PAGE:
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Thursday, 20 April 1961


Mr FOX (Henty) .- As the member responsible for bringing to the notice of the Government the draft lay-outs which are at present on the table of the House, I want to confirm the fact that they were handed to me by a member of the Victorian Chamber of Manufactures for the express purpose of bringing them to the notice of the Government. The Treasurer (Mr. Harold Holt) came to me this morning to confirm these facts, after he had received a telegram from Mr. Gordon More, the president of the Victorian Chamber of Manufactures. The person who handed them to me also provided me with a draft for a radio announcement along the same lines. He assured me that members of a certain section of the Victorian Chamber of Manufactures felt so strongly about the Government's policy of lifting import controls, and the credit squeeze, that it intended to conduct a nation-wide campaign over the radio and television stations and through the press, criticizing the Government for its action and urging the re-imposition of selective import controls.

In fairness to the person who handed me the lay-outs, I can say that he assured me that they had not yet been approved by the Victorian Chamber of Manufactures for use in newspaper advertisements, but that they were still being considered and that his section of the Victorian Chamber of Manufactures felt so strongly about the matter that he believed the lay-outs might yet be used and the advertisements inserted. I was also assured by him that the efforts of the Victorian chamber would be directed towards unseating back-bench members, rather than against the Cabinet, because without the support of the necessary number of back benchers the Cabinet would not be here as a Cabinet in any future government.

I believe that any organization is entitled to express, as forcibly as it can, its point of view, particularly if it feels that its cause is being harmed by government policy. But I am sure that this kind of advertising can do nothing at all to assist industry or to alleviate unemployment, and that it can do a great deal of harm both to industry and to the people in general, because of the panic situation that may develop when people read advertisements inserted by a responsible body such as the Victorian Chamber of Manufactures showing the upward trend in the rate of unemployment. Incidentally, at the time the advertisement was inserted, the number of unemployed did not exceed 2 per cent. of our work force.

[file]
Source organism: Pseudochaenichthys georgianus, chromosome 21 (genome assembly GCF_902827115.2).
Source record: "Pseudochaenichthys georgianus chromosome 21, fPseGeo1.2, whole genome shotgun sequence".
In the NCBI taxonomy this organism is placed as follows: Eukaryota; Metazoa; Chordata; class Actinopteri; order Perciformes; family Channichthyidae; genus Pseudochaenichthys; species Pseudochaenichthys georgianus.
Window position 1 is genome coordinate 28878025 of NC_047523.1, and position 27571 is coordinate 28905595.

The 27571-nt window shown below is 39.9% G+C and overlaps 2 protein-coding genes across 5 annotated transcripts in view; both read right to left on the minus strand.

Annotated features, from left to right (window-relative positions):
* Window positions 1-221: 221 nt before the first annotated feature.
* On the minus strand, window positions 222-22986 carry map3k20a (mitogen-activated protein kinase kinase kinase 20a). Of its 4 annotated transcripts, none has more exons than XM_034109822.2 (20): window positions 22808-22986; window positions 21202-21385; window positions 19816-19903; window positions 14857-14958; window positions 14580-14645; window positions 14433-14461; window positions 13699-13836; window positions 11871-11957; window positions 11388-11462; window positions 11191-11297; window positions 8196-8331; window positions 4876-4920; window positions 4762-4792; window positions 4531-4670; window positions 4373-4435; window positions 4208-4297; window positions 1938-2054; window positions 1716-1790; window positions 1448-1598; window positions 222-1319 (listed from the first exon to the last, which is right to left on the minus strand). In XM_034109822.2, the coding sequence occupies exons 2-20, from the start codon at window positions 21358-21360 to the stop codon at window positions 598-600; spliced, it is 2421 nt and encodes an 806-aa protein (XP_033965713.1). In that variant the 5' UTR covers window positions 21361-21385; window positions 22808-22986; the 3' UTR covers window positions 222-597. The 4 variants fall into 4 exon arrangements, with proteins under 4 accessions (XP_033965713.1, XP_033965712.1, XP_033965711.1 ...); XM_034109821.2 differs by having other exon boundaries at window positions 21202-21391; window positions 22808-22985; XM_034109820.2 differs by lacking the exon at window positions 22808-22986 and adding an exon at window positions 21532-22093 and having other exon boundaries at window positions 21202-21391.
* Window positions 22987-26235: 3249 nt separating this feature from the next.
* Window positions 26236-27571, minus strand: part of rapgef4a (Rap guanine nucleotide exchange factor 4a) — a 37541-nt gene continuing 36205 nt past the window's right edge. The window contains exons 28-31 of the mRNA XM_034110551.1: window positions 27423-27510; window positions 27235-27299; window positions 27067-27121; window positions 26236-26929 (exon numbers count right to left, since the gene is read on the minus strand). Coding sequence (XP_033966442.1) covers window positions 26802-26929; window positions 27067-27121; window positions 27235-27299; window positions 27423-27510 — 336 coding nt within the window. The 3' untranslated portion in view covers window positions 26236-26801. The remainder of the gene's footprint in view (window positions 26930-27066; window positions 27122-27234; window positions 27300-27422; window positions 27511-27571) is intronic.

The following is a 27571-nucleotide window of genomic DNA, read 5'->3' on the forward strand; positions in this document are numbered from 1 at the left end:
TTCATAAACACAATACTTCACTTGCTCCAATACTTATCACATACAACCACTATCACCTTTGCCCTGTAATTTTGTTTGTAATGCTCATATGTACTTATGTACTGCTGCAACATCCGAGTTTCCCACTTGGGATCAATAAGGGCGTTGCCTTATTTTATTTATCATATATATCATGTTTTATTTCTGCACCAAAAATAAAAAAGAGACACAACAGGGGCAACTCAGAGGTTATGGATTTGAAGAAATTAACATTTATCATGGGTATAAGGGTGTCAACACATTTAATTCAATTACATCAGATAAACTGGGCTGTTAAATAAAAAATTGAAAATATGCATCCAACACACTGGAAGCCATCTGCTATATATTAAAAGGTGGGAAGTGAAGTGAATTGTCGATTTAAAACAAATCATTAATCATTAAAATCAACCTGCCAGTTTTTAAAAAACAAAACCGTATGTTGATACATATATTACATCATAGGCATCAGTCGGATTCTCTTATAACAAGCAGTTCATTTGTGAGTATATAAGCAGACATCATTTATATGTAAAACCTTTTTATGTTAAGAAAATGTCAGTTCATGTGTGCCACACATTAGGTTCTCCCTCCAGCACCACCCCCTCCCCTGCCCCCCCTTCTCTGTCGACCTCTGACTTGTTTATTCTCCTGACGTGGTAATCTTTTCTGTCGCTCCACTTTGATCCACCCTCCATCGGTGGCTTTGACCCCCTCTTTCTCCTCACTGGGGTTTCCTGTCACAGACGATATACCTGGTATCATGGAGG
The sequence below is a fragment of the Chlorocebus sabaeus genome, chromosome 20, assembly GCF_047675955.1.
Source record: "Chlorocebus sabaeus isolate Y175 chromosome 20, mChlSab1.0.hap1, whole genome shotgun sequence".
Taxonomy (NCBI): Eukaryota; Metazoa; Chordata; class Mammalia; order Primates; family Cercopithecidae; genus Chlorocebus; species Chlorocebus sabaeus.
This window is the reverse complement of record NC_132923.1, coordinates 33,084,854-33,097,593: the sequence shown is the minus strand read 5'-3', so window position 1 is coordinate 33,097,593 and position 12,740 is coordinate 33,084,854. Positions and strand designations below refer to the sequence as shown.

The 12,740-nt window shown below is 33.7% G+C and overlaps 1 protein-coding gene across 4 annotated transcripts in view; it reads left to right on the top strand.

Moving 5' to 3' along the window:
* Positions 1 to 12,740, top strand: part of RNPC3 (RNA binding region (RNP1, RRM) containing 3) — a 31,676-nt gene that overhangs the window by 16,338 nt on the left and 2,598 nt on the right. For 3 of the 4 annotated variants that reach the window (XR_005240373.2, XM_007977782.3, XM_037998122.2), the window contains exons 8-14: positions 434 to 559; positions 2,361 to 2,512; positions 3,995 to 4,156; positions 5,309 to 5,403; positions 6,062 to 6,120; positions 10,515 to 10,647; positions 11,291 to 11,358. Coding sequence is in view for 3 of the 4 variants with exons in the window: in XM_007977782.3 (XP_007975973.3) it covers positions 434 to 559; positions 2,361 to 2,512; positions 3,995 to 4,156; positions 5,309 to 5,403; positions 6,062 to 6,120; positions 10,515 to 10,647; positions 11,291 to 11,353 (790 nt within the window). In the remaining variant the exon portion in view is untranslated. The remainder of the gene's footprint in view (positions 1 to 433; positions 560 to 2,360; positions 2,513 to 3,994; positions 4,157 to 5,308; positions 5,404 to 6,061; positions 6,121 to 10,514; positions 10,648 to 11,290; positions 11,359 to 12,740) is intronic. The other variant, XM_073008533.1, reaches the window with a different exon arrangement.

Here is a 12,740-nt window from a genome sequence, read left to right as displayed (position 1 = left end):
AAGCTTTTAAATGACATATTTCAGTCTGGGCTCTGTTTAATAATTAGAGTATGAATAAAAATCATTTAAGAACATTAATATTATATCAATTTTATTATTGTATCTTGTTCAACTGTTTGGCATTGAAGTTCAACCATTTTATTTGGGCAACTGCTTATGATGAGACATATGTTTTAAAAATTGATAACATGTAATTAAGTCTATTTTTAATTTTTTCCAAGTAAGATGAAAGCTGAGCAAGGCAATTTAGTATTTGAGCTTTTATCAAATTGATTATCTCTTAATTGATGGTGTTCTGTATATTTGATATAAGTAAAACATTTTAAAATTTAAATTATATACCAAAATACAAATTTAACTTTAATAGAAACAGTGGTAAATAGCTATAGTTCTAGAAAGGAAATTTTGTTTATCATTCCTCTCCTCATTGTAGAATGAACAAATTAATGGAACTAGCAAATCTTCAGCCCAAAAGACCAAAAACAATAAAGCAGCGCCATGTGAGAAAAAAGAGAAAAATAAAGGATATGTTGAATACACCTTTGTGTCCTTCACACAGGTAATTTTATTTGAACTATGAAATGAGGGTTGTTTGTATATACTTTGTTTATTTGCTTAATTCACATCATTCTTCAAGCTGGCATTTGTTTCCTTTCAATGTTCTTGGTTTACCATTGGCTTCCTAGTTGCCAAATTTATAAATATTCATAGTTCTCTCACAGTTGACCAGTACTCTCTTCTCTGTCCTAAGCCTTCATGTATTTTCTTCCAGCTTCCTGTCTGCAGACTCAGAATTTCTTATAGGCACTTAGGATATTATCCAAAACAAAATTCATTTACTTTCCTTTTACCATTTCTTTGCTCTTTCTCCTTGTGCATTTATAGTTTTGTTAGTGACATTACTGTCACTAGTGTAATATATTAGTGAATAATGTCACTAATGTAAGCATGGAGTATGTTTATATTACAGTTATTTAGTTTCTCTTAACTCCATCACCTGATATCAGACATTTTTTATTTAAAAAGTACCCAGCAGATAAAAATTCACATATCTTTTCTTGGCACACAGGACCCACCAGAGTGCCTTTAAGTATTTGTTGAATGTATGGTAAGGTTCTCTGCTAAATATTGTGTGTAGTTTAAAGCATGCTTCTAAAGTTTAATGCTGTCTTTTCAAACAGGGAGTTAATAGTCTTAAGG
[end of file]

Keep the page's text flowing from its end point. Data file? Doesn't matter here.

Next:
If this organization had, during the past year, inserted newspaper advertisements directing attention to the way in which the level of unemployment was falling as a result of the policy followed by the Menzies Government, until in October, 1960, it represented less than 1 per cent. of the work force, its action on this occasion would have been understandable, if not entirely appreciated. But at a time when the Government's policy is beginning to have the desired effect, when the level of imports is falling, when the drive for increased exports is achieving some success, and when, I believe, a feeling of confidence is beginning to return to the business community. I think it is a great pity that a responsible body like the Victorian Chamber of Manufactures should attempt to exert pressure in this way.

I did what I promised to do, and that was to bring to the notice of the Government the depth of feeling in certain sections of the Victorian Chamber of Manufactures, and to acquaint the Government of the reasons for this feeling. But I now want to say quite definitely that the wording of the lay-outs submitted to me, which are now on the table of the House, does not represent fair criticism, and that these proposed advertisements are not, in my opinion, in the best interests of Australia.







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